Testing web layer in Spring Boot using WebMvcTest

Carvia Tech | November 26, 2019 | 2 min read | 568 views

In this tutorial we will write a Spring Boot based test class that tests the web layer of our application without loading the full Spring context. These tests are often used to verify single or multiple containers


  1. Java 8 or Java 11

  2. Gradle 5+

  3. Spring boot 2.2.1

  4. Junit 5

Using @SpringBootTest in tests will load the full Spring application context but without the server. But we can narrow down the testing scope to just web layer by using @WebMvcTest annotation.

Using @WebMvcTest, Spring Boot will only instantiate the web layer, not the whole context. That means:

Using this annotation will disable full auto-configuration and instead apply only configuration relevant to MVC tests (i.e. @Controller, @ControllerAdvice, @JsonComponent, Converter/GenericConverter, Filter, WebMvcConfigurer and HandlerMethodArgumentResolver beans but not @Component, @Service or @Repository beans

We can ask for just one controller to be initialized using @WebMvcTest(GreetingController.class)

Let’s create a simple Spring Boot application with a controller and service layer

We can use https://start.spring.io to create a sample application.

spring initlaizer webmvctest
Using Spring Starter to create project

We are using gradle build system to manage the build dependencies.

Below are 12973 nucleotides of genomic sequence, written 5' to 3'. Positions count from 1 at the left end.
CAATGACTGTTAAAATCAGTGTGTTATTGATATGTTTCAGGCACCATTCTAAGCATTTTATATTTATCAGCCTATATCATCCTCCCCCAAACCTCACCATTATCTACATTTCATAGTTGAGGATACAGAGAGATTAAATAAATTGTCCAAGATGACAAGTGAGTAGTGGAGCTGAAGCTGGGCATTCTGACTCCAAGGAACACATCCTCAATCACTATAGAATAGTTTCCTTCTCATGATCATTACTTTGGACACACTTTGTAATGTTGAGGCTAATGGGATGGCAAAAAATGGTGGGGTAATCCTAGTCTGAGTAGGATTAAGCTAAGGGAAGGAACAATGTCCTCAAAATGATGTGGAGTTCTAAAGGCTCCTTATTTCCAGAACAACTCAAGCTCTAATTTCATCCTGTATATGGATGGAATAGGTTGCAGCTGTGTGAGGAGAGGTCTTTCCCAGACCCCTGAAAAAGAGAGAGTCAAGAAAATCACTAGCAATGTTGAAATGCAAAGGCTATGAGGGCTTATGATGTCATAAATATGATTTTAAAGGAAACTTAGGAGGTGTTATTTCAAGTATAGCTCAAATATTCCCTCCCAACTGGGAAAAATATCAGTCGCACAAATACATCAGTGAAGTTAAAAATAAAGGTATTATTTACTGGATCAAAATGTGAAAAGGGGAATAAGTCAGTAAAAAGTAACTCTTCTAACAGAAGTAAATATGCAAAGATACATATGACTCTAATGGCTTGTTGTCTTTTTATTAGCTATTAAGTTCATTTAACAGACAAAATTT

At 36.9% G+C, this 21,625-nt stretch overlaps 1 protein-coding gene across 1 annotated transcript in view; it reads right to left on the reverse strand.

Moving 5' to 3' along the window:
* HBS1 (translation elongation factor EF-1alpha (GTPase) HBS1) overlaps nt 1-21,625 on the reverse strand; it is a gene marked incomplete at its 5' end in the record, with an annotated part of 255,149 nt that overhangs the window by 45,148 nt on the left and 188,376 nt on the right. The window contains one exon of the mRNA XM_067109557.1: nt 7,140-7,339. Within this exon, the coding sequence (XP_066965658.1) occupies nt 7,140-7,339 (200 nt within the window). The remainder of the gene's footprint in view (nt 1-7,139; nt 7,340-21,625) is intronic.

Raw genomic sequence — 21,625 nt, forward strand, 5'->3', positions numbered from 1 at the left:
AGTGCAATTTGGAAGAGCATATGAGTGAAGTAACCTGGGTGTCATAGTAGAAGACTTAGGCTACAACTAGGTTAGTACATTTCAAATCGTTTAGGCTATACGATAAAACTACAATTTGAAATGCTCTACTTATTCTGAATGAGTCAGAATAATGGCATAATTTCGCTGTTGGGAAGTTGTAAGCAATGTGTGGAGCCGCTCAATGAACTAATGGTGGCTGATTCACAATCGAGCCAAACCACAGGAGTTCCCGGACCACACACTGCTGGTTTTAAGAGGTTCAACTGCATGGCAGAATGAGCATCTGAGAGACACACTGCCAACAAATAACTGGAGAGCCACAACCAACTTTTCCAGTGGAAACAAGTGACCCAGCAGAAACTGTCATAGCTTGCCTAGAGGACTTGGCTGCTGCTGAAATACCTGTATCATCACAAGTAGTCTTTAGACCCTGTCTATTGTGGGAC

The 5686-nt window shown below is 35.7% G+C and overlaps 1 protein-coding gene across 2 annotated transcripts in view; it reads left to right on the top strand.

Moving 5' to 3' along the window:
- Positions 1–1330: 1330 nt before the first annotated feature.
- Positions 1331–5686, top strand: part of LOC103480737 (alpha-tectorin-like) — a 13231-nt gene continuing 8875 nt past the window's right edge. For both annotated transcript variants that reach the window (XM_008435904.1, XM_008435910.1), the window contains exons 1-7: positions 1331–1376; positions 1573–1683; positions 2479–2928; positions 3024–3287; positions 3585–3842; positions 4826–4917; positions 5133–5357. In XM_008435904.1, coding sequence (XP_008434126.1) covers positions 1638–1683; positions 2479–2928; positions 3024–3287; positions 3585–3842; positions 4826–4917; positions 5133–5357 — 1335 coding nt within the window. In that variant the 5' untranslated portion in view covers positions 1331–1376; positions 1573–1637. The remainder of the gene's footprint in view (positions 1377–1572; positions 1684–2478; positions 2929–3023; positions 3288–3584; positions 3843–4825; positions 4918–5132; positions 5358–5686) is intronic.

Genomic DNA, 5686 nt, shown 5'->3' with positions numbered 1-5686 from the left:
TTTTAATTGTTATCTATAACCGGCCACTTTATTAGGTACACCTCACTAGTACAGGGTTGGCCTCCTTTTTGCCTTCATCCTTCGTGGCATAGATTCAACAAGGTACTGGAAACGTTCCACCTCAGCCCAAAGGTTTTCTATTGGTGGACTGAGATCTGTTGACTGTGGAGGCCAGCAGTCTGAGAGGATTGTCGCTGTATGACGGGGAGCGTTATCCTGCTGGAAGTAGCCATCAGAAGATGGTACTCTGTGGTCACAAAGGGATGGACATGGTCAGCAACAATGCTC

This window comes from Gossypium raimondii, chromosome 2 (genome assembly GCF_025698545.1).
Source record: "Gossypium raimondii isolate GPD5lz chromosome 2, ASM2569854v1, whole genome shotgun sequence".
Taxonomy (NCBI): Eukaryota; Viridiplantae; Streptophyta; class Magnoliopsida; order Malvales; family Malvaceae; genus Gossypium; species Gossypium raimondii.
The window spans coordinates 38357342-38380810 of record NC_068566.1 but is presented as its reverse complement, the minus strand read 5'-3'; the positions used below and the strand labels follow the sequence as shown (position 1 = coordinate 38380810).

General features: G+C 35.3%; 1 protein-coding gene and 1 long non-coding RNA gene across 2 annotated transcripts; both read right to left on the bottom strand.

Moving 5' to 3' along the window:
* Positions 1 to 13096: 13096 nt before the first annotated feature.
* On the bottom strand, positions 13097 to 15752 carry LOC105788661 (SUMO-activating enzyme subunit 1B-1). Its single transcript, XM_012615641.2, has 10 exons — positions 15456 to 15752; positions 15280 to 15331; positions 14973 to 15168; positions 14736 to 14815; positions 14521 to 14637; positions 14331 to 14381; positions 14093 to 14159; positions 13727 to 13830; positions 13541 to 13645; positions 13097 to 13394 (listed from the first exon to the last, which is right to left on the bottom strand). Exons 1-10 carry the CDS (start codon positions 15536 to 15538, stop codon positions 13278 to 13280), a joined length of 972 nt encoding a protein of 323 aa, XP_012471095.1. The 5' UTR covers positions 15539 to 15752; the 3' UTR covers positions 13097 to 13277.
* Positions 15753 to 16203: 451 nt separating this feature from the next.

plugins {
	id 'org.springframework.boot' version '2.2.1.RELEASE'
	id 'java'

apply plugin: 'io.spring.dependency-management'

group = 'com.shunya.tutorial'
version = '0.0.1-SNAPSHOT'
sourceCompatibility = '11'

repositories {

dependencies {
	implementation 'org.springframework.boot:spring-boot-starter-web'
	testImplementation 'org.springframework.boot:spring-boot-starter-test'

We will create a simple controller that has a /greeting endpoint, which invokes a service to capture the greeting response.

public class GreetingController {

    private final GreetingService service;

    public GreetingController(GreetingService service) {
        this.service = service;

    public String greeting() {
        return service.greet();


Here is our dummy GreetingService which just returns a mocked response.

public class GreetingService {
    public String greet() {
        return "Hello World";

Now lets write a simple class that will do the web layer testing for us:

import org.junit.jupiter.api.Test;
import org.springframework.test.web.servlet.MockMvc;

import static org.hamcrest.Matchers.containsString;
import static org.mockito.Mockito.when;
import static org.springframework.test.*;

public class WebMockTest {

    private MockMvc mockMvc;

    private GreetingService service;

    public void greetingShouldReturnMessageFromService() throws Exception {
        when(service.greet()).thenReturn("Hello Mock");
                .andExpect(content().string(containsString("Hello Mock")));

The above test will instantiate GreetingController but not the GreetingService component.

We can see that WebMvcTest is often used along with @MockBean to create any collaborators required by our @Controller beans.

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